Meeting 1.7 – Cause, Effect, and Intent in Biology


Mayr, Ernst. “Cause and Effect in Biology.” Science 134, no. 3489 (November 10, 1961): 1501–1506.


Summary:  Lucas Mix presented a summary of Mayr’s arguments.

Can life be causally explained by physics and chemistry? Descartes over-mechanized life, to which there was an over-reaction in vitalism. ‘1870 Helmholtz postulated “that the behavior of living cells should be accountable in terms of motions of molecules acting under certain fixed force laws.”’

Three elements of causality:

explanation (past), prediction (future), teleology (“goal-directed” behavior).

Two branches of biology:

Functional Biology: Structural questions, experimental methods, using isolation, asking “How?” [In what manner?] Biochemistry [Molecular and Cellular Biology, Physiology]

Evolutionary Biology: Historical and dynamic questions related to change, asking “How come?” but not “What for?” [For what reason? Not To what End?], [Organismic and Evolutionary Biology, Ecology]

Four causes in biology:

Ecological cause: based on environmental constraints [Reaching for history, contra #3, Universal?]

Genetic cause: based on inherited, coded information

Intrinsic and Extrinsic Physiological causes: based on immediate stimuli [The difference is unclear.]

The first two are ultimate causes, the last two proximate causes.

Individuals can be goal-directed because historical processes have made them so, but historical processes cannot be goal-directed.  It is “a purely mechanistic purposiveness” responding to inputs. [Can you call response purpose?]

Pittendrigh introduced teleonomic as a descriptive term for all end-directed systems ‘”not committed to Aristotelian teleology.”’ This is confusing.  Mayr proposes apparent purposefulness of “programmed” individuals. [Is the difference in intent?]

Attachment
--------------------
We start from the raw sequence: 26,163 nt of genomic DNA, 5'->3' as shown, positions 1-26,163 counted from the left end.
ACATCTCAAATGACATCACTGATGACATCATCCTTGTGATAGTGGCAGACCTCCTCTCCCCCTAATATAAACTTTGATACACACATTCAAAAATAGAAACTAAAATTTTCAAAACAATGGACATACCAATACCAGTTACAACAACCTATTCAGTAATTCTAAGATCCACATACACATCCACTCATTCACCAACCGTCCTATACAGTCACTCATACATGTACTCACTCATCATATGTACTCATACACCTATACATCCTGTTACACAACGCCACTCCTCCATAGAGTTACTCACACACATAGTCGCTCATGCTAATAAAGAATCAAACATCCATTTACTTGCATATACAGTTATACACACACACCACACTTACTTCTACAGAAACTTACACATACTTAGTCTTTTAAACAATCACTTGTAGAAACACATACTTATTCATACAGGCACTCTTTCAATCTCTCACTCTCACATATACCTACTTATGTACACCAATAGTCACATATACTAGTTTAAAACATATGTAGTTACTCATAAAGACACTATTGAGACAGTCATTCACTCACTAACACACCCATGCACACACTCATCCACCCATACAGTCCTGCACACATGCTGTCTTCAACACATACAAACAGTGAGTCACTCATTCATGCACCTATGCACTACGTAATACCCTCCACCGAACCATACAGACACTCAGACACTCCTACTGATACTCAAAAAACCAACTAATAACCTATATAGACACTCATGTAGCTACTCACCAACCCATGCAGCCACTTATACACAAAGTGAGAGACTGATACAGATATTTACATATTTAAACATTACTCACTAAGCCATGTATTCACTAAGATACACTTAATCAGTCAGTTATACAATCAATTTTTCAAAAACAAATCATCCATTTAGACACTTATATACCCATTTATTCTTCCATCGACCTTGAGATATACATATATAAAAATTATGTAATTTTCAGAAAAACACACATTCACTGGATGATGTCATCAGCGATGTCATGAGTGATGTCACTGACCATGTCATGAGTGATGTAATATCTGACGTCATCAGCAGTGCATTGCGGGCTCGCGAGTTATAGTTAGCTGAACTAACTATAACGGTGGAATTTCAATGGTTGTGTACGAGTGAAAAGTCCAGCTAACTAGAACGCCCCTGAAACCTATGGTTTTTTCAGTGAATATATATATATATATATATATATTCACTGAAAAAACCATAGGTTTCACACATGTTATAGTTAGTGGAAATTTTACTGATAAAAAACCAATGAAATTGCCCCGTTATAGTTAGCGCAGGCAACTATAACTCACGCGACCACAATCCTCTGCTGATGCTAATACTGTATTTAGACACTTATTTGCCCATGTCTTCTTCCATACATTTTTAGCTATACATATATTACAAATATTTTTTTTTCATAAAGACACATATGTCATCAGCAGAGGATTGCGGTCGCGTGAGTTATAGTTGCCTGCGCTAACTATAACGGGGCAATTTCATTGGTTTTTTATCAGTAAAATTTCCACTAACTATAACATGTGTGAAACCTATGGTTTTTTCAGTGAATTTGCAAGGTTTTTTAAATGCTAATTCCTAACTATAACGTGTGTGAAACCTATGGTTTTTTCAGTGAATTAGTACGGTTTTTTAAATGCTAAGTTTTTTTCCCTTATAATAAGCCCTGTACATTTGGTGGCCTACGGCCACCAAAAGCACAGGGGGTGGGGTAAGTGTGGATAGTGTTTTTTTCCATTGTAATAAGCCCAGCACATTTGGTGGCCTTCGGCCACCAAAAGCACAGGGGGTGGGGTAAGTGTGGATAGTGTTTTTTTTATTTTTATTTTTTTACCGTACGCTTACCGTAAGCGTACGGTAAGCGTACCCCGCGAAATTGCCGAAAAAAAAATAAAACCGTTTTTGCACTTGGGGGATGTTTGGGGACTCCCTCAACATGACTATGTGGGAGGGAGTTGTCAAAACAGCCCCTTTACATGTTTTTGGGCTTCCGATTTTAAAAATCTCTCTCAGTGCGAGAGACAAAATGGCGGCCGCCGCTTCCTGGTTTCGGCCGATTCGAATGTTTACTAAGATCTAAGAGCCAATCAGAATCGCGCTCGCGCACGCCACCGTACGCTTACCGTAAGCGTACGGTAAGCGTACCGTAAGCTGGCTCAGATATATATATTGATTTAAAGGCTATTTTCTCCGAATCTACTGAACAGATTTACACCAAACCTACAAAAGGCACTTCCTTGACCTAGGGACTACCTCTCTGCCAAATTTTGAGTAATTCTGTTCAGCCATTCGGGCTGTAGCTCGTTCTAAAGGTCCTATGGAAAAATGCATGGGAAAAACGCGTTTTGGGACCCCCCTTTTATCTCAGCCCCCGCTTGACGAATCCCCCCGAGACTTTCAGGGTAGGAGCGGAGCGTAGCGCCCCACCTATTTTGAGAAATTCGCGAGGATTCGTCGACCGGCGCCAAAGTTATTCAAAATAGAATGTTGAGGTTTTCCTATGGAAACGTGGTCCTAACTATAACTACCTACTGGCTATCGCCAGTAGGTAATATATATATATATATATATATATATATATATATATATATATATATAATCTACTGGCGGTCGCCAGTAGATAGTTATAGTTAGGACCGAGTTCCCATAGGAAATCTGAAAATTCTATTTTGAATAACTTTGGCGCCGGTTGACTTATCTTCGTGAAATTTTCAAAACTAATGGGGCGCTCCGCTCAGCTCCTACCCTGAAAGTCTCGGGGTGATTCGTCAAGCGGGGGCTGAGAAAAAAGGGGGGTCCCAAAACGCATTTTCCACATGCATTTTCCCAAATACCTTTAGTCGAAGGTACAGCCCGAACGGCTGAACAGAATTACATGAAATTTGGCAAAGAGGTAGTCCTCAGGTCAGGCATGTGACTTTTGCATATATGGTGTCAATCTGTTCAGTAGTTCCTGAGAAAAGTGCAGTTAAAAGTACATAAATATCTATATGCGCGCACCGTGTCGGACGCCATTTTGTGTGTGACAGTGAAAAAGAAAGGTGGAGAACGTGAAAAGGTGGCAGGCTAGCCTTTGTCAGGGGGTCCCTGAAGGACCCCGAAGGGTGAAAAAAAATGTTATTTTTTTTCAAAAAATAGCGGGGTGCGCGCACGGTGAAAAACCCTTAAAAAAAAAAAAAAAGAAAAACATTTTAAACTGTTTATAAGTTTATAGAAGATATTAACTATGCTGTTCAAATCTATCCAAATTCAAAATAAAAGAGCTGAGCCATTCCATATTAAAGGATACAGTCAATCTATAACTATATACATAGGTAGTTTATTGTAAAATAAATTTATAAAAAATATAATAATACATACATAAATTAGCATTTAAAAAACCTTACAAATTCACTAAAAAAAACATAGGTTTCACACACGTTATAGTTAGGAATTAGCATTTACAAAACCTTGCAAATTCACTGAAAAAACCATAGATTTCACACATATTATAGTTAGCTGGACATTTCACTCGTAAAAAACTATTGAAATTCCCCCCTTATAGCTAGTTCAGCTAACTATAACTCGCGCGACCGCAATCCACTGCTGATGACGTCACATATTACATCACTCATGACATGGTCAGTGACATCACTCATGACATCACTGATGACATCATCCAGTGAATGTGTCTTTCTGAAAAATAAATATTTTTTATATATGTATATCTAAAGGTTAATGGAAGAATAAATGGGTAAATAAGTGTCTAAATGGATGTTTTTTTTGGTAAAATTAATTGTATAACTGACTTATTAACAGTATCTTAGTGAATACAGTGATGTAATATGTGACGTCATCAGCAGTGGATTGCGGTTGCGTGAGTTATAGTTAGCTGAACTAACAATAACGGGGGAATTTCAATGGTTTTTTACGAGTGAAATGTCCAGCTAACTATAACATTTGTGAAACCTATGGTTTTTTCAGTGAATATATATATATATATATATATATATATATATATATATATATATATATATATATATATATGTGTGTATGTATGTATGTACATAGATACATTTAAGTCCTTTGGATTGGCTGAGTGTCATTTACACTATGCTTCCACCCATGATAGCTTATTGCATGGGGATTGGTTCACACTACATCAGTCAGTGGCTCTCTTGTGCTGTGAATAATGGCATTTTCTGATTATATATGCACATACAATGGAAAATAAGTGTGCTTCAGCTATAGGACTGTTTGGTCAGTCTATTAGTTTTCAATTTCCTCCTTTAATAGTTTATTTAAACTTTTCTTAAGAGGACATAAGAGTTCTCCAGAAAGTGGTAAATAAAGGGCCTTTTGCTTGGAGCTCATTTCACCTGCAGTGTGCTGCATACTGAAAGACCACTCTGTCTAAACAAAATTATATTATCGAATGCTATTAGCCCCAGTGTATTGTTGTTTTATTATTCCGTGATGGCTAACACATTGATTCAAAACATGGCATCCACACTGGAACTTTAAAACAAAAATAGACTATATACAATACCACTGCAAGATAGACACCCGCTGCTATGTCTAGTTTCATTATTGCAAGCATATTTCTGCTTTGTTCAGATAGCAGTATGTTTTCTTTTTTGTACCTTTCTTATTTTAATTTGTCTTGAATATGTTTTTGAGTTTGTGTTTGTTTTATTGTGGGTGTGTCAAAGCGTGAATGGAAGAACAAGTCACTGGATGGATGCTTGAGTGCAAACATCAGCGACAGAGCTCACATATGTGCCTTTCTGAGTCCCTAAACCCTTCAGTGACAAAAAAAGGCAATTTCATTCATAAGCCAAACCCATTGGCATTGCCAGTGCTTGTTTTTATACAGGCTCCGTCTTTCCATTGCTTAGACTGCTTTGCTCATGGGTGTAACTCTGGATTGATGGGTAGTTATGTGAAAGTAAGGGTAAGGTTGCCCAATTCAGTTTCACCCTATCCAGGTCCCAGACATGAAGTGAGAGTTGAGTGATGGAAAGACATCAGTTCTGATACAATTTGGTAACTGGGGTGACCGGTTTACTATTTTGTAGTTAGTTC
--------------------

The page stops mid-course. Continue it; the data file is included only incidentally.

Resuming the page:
Prediction in Biology is problematic.  Mayr differentiates between issues of predicting observations and predicting outcomes.  The latter is highly statistical and indeterminate due to randomness, uniqueness, complexity, and [weak] emergence.

“The harmony of the living universe, so far as it exists, is an a posteriori product of natural selection.” Apparent order comes from evolution.



Discussion largely centered on questions of intent and purpose.

1) Does purpose require intent?

We talked about Mayr’s use of the “goal-directed” along with Aristotle’s “entelechy”, Aquinas’ “final cause”, and Monod’s “projective.”  Some aspect of future states causing present events seems out of bounds for science, as does some aspect of intentionality arising within natural forces.

Mayr seems to be suggesting that what we call “intent” in individuals exists, but results as the product of non-intentional forces.

As a group we were divided on whether there was some other meaning to intent other than the naturalized intent of Mayr.

2) What constitutes intent?

Roger White suggested that humans have intent in a way that yeast do not.

Lucas Mix and Riccardo Manzotti were unclear on exactly what that could mean other than more complex mechanisms for converting external stimuli to behavioral responses.

The question was raised as to whether intent should require some idea of internal representation or internal causation.  (See Lucas’ essay on “Intent and Biology” for some possibilities.)

Both questions 1 and 2 relate to an overall theme of the semester about aligning biological knowledge with knowledge in general.  How do biological concepts of intent align with common sense ideas of intent?  Does biological naturalism entail a constriction of “intent” and is that constriction acceptable?


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